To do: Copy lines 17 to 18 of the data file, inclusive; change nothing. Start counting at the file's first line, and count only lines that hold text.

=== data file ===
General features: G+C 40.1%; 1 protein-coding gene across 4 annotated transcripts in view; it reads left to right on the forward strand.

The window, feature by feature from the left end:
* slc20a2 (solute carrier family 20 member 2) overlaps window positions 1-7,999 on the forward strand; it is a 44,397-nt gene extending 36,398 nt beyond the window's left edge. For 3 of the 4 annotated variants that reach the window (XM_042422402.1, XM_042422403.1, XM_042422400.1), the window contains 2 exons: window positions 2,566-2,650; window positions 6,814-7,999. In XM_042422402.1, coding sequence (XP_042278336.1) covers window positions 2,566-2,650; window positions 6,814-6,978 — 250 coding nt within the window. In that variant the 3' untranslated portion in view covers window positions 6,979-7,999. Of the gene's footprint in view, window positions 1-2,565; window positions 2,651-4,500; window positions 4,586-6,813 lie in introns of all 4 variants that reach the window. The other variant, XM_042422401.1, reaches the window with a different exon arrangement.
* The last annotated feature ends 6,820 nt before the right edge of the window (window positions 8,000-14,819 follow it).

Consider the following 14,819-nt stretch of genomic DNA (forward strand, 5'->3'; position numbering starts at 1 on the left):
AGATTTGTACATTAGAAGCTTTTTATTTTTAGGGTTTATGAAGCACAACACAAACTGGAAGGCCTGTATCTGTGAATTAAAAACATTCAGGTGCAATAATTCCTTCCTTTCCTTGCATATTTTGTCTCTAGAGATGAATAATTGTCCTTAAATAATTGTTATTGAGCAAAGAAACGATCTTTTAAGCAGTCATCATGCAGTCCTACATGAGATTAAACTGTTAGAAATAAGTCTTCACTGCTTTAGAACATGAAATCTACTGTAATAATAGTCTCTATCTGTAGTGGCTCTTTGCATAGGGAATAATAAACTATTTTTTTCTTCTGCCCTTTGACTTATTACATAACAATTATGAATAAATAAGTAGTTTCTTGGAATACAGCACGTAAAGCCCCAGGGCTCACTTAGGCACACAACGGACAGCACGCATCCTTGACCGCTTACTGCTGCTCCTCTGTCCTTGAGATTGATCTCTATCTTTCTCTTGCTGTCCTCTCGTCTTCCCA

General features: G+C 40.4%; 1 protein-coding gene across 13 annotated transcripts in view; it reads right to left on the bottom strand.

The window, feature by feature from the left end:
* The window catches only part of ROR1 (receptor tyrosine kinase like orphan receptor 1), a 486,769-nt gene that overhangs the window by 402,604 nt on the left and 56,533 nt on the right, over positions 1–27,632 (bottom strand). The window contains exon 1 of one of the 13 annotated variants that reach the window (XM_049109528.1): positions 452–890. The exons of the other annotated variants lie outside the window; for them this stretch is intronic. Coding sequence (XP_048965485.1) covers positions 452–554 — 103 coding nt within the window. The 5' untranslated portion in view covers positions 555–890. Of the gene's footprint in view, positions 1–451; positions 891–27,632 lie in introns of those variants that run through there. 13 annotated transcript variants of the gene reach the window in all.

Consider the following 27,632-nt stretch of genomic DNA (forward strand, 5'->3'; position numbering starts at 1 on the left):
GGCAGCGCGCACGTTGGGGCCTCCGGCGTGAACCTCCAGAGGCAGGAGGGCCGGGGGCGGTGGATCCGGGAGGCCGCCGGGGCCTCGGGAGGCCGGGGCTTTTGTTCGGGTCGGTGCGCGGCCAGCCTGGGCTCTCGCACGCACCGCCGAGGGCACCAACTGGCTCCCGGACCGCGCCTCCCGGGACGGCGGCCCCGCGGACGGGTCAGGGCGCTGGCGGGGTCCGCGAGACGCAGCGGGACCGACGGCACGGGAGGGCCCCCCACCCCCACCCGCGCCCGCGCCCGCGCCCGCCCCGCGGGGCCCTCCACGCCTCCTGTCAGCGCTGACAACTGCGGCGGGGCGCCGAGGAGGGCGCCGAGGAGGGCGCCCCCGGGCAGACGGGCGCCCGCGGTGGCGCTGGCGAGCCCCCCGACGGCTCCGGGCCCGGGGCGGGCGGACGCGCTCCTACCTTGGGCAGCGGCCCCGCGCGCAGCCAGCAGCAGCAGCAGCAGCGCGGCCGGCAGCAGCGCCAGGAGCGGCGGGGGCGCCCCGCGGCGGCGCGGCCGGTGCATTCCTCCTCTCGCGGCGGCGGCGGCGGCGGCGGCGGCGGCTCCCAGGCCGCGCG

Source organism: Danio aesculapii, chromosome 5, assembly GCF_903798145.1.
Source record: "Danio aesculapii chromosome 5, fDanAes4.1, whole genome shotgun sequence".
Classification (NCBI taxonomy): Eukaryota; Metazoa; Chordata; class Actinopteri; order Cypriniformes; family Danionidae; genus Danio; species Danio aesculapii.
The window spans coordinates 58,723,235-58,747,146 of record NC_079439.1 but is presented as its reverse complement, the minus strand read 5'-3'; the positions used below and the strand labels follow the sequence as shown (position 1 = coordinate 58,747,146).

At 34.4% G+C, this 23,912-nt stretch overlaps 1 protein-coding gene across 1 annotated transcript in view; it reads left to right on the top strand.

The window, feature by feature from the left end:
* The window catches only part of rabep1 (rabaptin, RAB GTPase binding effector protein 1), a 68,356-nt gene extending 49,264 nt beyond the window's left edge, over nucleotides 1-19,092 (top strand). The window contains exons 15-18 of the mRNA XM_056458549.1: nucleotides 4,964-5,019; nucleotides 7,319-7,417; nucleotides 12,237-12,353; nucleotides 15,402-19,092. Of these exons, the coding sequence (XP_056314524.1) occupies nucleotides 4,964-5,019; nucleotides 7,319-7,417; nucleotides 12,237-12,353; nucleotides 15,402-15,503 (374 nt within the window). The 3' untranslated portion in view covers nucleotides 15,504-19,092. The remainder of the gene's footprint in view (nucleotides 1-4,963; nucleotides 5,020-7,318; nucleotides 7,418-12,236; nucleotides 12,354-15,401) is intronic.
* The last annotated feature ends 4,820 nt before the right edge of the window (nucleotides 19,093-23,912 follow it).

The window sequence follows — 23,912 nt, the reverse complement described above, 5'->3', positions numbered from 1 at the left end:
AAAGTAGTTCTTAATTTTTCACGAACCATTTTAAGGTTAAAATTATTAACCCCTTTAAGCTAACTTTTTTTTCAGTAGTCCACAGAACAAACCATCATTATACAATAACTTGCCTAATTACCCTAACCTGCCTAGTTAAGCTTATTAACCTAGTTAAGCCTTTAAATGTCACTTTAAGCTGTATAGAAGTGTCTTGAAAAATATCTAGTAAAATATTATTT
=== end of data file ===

The window, feature by feature from the left end:
* The window catches only part of rabep1 (rabaptin, RAB GTPase binding effector protein 1), a 68,356-nt gene extending 49,264 nt beyond the window's left edge, over nucleotides 1-19,092 (top strand). The window contains exons 15-18 of the mRNA XM_056458549.1: nucleotides 4,964-5,019; nucleotides 7,319-7,417; nucleotides 12,237-12,353; nucleotides 15,402-19,092. Of these exons, the coding sequence (XP_056314524.1) occupies nucleotides 4,964-5,019; nucleotides 7,319-7,417; nucleotides 12,237-12,353; nucleotides 15,402-15,503 (374 nt within the window). The 3' untranslated portion in view covers nucleotides 15,504-19,092. The remainder of the gene's footprint in view (nucleotides 1-4,963; nucleotides 5,020-7,318; nucleotides 7,418-12,236; nucleotides 12,354-15,401) is intronic.